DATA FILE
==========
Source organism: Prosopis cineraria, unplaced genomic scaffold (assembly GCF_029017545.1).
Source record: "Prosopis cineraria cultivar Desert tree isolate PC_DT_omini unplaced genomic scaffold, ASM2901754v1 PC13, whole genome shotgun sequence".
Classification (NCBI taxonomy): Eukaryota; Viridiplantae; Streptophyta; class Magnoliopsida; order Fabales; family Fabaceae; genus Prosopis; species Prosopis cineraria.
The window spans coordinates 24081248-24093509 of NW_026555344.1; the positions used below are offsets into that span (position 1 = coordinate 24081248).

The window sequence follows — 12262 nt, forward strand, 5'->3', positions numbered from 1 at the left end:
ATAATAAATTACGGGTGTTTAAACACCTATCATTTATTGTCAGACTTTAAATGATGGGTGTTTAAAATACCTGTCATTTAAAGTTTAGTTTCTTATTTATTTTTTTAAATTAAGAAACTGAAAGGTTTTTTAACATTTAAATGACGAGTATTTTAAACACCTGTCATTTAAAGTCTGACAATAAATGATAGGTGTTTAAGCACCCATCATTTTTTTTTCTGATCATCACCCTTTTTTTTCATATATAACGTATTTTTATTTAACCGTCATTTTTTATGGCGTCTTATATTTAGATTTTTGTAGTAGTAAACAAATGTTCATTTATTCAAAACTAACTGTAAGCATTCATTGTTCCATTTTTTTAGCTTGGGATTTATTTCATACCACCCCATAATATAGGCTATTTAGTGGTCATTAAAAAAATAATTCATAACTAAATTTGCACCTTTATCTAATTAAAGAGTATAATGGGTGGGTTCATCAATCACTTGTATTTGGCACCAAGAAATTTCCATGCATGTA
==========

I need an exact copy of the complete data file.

Source organism: Prosopis cineraria, unplaced genomic scaffold (assembly GCF_029017545.1).
Source record: "Prosopis cineraria cultivar Desert tree isolate PC_DT_omini unplaced genomic scaffold, ASM2901754v1 PC13, whole genome shotgun sequence".
Classification (NCBI taxonomy): Eukaryota; Viridiplantae; Streptophyta; class Magnoliopsida; order Fabales; family Fabaceae; genus Prosopis; species Prosopis cineraria.
The window spans coordinates 24081248-24093509 of NW_026555344.1; the positions used below are offsets into that span (position 1 = coordinate 24081248).

The window sequence follows — 12262 nt, forward strand, 5'->3', positions numbered from 1 at the left end:
ATAATAAATTACGGGTGTTTAAACACCTATCATTTATTGTCAGACTTTAAATGATGGGTGTTTAAAATACCTGTCATTTAAAGTTTAGTTTCTTATTTATTTTTTTAAATTAAGAAACTGAAAGGTTTTTTAACATTTAAATGACGAGTATTTTAAACACCTGTCATTTAAAGTCTGACAATAAATGATAGGTGTTTAAGCACCCATCATTTTTTTTTCTGATCATCACCCTTTTTTTTCATATATAACGTATTTTTATTTAACCGTCATTTTTTATGGCGTCTTATATTTAGATTTTTGTAGTAGTAAACAAATGTTCATTTATTCAAAACTAACTGTAAGCATTCATTGTTCCATTTTTTTAGCTTGGGATTTATTTCATACCACCCCATAATATAGGCTATTTAGTGGTCATTAAAAAAATAATTCATAACTAAATTTGCACCTTTATCTAATTAAAGAGTATAATGGGTGGGTTCATCAATCACTTGTATTTGGCACCAAGAAATTTCCATGCATGTA